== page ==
|INTERESTING CASE REPORT
|Ahead of print publication
Giant Right Coronary Artery Aneurysm Following Percutaneous Transluminal Coronary Angioplasty
Sudeb Mukherjee1, Soumyakanti Datta2, Saumyajit Ghosh3, Sankar Chandra Mandal4
1 Department of Cardiology, AMRI Hospital, Salt Lake, Kolkata, West Bengal, India
2 Department of Cardiology, IPGME and R-SSKM Hospital, Kolkata, West Bengal, India
3 Department of Medicine, BMCH, Burdwan, West Bengal, India
4 Department of Cardiology, ICVS, IPGME and R-SSKM Hospital, Kolkata, West Bengal, India
|Date of Submission||16-Aug-2020|
|Date of Decision||14-Oct-2020|
|Date of Web Publication||24-Mar-2021|
4/28 A, Jadavgarh, Dr B. C. Roy Road, Kolkata - 700 078, West Bengal
Source of Support: None, Conflict of Interest: None
Coronary artery aneurysm following percutaneous coronary angioplasty (PTCA) is rare in interventional cardiology. Several factors may contribute to the development of such complication following PTCA that include stent size, improper apposition, nature of vascular disease, and operative technique. Here, we report a case of giant right coronary artery in-stent restenosis and aneurysm following PTCA stenting within 1-month duration. The operative technique, underlying diseased segment of coronary artery, and associated comorbidities are contributing factors for such complications. Bedside echocardiography may detect aneurysm and expedite the process of treatment.
Keywords: Aneurysm, in-stent restenosis, right coronary artery
|How to cite this URL:|
Mukherjee S, Datta S, Ghosh S, Mandal SC. Giant Right Coronary Artery Aneurysm Following Percutaneous Transluminal Coronary Angioplasty. J Indian Acad Echocardiogr Cardiovasc Imaging [Epub ahead of print] [cited 2021 Jul 23]. Available from: https://www.jiaecho.org/preprintarticle.asp?id=311857
| Introduction|| |
The incidence of coronary artery aneurysms (CAAs) ranges widely from 0.3% to 5.3% of the population, and a pooled analysis reports a mean incidence of 1.65%., A study from India reported an incidence of 10%–12%, the highest in the literature to date, perhaps reflecting a specific genetic and/or environmental predisposition. Coronary Artery Surgery Study (CASS) registry, which analyzed consecutive angiograms from over 20,000 patients performed to evaluate suspected coronary artery disease, revealed a 4.9% incidence of coronary aneurysms. It was found that the patients with aneurysms were more likely to have three-vessel disease (TVD) and a history of myocardial infarction. In the Taxus-V trial, CAAs were more prevalent after implantation of paclitaxel-eluting stents than bare metal stents (1.4% vs. 0.2%), though this trend did not quite achieve statistical significance (P = 0.07). A lot of factors may play a role in the development of a CAA. Atherosclerosis and Kawasaki disease have been known to be the most common causes of CAAs in adult and pediatric populations. Reports of development of aneurysms following percutaneous coronary angioplasty (PTCA) are rare. Here, we report such a case of CAA which developed after PTCA.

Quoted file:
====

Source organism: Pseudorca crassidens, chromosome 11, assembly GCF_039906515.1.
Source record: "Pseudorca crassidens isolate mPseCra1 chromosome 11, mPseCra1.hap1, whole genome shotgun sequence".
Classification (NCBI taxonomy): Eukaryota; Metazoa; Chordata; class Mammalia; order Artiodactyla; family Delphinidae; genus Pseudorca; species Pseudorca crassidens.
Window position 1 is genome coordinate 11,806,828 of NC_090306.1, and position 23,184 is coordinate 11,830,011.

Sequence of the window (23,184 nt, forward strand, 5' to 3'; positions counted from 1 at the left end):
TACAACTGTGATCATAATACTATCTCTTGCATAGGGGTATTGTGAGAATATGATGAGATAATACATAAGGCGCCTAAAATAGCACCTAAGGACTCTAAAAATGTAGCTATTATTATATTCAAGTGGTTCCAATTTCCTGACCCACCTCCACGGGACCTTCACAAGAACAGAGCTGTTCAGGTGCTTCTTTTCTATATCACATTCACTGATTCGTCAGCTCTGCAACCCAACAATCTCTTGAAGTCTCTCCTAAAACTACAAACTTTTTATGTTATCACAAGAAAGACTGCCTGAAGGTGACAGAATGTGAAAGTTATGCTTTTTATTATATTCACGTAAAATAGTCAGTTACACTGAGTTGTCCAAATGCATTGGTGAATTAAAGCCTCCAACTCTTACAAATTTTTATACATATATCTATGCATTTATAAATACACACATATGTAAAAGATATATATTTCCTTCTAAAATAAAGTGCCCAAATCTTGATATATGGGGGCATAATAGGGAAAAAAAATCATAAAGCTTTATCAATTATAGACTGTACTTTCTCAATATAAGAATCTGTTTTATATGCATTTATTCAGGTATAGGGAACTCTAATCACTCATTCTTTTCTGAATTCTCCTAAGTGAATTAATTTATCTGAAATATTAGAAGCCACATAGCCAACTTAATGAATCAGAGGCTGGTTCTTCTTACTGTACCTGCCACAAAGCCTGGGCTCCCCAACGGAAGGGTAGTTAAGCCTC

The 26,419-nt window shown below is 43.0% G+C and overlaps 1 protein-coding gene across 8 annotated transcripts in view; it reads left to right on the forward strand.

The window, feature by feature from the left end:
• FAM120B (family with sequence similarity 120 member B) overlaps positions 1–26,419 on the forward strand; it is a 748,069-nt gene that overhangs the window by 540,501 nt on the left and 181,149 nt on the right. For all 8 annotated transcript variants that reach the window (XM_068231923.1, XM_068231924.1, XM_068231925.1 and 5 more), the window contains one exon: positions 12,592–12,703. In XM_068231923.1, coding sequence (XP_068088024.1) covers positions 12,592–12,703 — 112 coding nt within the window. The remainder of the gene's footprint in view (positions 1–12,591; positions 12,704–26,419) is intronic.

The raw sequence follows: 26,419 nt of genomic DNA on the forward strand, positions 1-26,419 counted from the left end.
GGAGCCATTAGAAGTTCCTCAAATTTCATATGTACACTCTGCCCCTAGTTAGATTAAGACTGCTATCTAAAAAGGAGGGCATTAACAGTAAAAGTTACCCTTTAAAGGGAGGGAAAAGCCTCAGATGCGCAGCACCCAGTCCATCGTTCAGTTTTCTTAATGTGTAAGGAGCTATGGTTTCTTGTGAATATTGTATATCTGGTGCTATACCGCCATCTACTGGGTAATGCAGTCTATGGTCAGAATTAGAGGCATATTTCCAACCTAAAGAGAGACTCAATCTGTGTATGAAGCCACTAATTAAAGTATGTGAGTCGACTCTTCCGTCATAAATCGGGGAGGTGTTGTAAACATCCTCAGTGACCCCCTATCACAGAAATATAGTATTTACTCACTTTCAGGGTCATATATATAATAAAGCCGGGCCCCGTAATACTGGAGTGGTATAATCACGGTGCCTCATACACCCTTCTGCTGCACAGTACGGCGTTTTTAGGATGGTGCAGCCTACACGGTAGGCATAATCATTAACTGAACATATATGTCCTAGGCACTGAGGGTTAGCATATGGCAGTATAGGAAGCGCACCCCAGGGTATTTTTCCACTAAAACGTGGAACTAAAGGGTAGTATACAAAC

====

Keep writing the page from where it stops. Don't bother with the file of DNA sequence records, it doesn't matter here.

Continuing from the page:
| Case Report|| |
A 50-year-old gentleman with controlled hypertension (on medication) and nonsmoker for the last 8 years, was admitted with a diagnosis of unstable angina. He underwent coronary angiogram (CAG) which revealed TVD. He was advised for coronary artery bypass grafting (CABG), but the patient opted for multi-vessel percutaneous coronary intervention with the understanding of prognostic implications. Preoperative transthoracic echocardiogram (TTE) revealed left ventricular ejection fraction (LVEF) of 54% and no other structural abnormalities. He underwent successful PTCA with stenting with drug (everolimus)-eluting stent (DES) to right coronary artery (RCA), obtuse marginal (OM) artery, and left anterior descending (LAD) artery. RCA was stented with two overlapping stents from proximal to distal segment. He was kept on dual-antiplatelet therapy with aspirin and ticagrelor along with other medications in accordance with the current standard guidelines. The patient was discharged after 4 days in a stable condition. After 10 days, the patient came back with dyspnea without any chest pain or fever. TTE evaluation revealed 8-mm pericardial effusion. Chest X-ray posteroanterior view revealed bilateral pleural effusion. Renal function parameters and serum electrolytes were normal at that time. Complete blood count revealed total leukocyte count of 12,800/cumm (80% neutrophils, 13% lymphocytes) and erythrocyte sedimentation rate 100 mm in the first hour. Pleural fluid aspiration study was suggestive of exudative nature. Culture sensitivity did not show any pathogenic growth. Tuberculosis polymerase chain reaction came to be negative. Pericardial fluid was not drained at that time due to minimal amount and the patient's refusal. All autoimmune markers (antinuclear antibody profile) were negative. He was started on intravenous piperacillin tazobactam and oral linezolid antibiotics. He improved clinically and was discharged after the completion of 7 days course of antibiotics. At the time of discharge, he had only a minimal pericardial effusion and minimal pleural effusion.